DhakaTribune
Sunday December 17, 2017 12:08 PM

SC instructs Fakhrul to explain comment on judiciary

The Appellate Division of the Supreme Court has instructed BNP acting secretary general Mirza Fakhrul Islam Alamgir to explain, in writing, his recent comment on the judiciary. The five-member bench led by Chief Justice Surendra Kumar Sinha issued the order yesterday during the hearing of the BNP leader’s plea against the High Court’s “bail for limited time” order issued for him.

The Appellate Division of the Supreme Court has instructed BNP acting secretary general Mirza Fakhrul Islam Alamgir to explain, in writing, his recent comment on the judiciary.

The five-member bench led by Chief Justice Surendra Kumar Sinha issued the order yesterday during the hearing of the BNP leader’s plea against the High Court’s “bail for limited time” order issued for him.

Mirza Fakhrul, during a meeting of BNP’s Sylhet unit on February 7, said the government was trying to control the judiciary. He claimed that there was no democracy in the country, nor an independent judiciary.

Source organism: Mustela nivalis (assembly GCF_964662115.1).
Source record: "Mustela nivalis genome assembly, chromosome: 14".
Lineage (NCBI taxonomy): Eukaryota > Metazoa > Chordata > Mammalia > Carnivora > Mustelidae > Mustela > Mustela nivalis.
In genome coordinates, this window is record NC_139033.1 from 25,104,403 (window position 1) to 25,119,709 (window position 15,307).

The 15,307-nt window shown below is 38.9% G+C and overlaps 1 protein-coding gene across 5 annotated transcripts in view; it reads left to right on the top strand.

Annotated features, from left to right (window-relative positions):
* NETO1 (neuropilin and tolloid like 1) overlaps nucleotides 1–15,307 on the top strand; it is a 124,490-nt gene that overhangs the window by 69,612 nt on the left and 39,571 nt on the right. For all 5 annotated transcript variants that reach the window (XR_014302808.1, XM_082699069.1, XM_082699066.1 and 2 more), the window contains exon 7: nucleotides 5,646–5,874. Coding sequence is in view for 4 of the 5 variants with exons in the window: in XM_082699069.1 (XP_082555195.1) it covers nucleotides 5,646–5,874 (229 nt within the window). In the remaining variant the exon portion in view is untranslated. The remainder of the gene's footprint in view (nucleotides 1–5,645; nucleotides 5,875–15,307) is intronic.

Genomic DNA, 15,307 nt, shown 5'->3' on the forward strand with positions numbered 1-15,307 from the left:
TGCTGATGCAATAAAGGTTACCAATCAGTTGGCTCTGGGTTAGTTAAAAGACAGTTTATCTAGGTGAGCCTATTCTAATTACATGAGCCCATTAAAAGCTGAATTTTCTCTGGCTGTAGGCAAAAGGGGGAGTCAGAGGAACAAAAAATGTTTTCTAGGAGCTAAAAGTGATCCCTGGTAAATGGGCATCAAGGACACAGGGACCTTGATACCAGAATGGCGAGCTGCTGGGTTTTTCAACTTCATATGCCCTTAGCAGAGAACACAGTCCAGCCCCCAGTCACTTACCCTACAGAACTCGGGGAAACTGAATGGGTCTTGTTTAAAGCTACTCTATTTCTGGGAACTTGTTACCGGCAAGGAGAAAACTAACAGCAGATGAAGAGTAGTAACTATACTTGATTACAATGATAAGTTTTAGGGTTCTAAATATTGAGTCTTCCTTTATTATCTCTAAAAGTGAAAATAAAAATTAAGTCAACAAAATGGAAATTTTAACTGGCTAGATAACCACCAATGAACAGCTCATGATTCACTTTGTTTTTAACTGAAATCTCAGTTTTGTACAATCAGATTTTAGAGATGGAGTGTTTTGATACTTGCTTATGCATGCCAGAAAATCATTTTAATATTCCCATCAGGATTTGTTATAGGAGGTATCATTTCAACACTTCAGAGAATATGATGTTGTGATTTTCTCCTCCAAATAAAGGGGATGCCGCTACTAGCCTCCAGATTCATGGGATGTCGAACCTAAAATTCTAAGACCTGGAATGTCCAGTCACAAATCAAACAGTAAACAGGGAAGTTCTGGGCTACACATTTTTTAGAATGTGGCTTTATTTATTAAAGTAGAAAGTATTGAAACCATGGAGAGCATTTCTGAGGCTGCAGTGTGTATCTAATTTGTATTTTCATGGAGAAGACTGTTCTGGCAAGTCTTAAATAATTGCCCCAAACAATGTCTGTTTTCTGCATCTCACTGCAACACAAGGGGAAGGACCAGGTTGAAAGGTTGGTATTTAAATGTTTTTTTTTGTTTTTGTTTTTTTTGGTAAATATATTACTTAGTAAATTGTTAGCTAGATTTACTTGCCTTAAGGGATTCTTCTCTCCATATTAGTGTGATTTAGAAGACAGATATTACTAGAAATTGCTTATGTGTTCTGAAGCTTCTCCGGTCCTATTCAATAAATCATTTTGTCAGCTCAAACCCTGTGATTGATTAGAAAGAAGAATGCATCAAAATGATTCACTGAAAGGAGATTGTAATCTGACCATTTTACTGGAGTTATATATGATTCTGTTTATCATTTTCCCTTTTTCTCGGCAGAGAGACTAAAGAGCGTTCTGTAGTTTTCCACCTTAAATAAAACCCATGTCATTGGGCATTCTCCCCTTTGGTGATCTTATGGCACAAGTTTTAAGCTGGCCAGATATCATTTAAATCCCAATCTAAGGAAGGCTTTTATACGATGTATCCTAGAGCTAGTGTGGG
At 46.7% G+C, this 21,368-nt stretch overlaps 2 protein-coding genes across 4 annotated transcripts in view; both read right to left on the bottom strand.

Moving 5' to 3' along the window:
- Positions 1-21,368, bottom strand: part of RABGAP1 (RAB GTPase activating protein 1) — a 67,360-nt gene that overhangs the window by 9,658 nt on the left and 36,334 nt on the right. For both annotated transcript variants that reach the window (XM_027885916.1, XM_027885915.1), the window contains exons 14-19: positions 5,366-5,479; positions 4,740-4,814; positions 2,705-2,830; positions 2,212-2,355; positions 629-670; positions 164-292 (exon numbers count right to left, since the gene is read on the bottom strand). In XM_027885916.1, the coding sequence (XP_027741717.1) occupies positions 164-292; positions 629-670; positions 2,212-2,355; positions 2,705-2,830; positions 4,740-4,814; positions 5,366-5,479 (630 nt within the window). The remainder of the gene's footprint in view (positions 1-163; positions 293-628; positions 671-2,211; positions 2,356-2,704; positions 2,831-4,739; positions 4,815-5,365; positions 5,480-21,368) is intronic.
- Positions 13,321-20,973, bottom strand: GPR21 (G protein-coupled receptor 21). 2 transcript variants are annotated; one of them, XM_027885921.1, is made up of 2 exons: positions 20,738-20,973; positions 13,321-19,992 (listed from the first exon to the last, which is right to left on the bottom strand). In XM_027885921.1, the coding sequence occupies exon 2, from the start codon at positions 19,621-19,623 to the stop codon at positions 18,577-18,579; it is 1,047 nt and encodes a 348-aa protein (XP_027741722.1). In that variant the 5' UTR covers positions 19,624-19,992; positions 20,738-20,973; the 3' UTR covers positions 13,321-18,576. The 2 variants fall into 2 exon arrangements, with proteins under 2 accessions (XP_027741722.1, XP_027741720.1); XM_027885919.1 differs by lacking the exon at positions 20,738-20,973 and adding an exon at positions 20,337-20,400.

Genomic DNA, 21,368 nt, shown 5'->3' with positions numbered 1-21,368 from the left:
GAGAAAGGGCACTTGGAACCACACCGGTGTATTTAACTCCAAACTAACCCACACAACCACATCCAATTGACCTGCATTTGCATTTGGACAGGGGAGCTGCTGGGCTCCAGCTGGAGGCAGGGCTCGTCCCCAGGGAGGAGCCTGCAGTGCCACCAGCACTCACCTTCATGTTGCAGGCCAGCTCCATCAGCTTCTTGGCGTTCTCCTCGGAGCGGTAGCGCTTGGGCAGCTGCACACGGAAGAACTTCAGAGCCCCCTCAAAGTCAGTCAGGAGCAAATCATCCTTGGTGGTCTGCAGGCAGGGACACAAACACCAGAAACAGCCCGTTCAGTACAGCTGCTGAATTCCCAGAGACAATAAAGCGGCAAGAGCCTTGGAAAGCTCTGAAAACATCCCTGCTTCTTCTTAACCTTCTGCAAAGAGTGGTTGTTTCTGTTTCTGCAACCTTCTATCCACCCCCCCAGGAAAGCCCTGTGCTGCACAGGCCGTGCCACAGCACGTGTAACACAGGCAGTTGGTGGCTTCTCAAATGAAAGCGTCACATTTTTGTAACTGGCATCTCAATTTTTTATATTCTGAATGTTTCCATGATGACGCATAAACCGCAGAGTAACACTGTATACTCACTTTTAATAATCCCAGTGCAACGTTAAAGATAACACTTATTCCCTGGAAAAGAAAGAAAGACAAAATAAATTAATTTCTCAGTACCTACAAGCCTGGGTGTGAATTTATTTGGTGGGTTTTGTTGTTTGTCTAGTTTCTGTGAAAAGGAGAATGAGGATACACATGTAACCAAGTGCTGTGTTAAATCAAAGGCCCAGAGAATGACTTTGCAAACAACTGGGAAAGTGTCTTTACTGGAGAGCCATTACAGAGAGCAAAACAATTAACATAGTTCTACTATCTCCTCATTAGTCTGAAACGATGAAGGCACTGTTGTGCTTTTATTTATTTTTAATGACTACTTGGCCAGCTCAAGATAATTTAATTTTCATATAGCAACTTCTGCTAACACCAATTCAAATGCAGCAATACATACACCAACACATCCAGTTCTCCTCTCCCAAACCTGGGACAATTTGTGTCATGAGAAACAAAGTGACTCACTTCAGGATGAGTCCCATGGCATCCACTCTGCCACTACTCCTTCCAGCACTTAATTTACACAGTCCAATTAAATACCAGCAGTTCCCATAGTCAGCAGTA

He further said murder, enforced disappearance and abduction had been on sharp rise since the government took the office by force. The court fixed February 22 for the submission of the written explanation.

Mirza Fakhrul was at the Supreme Court for the hearing of his leave-to-appeal petition against the High Court ruling on his bail plea.

The High Court on November 24 granted three months’ bail to Mirza Fakhrul in three cases of violence, filed on January 4, 5 and 6 last year, accusing him and several other party leaders and activists of vandalising and torching vehicles in the capital.

Fakhrul then filed the leave-to-appeal petition with the chamber judge of the Supreme Court, who forwarded the petition to a regular appeals bench for hearing, which was held yesterday.

Additional Attorney General Murad Reza said the court fixed February 22 for the next hearing on the petition.

But Fakhrul’s lawyer Sagir Hossain Leon said the hearing on the bail plea was concluded and the court kept its order pending.

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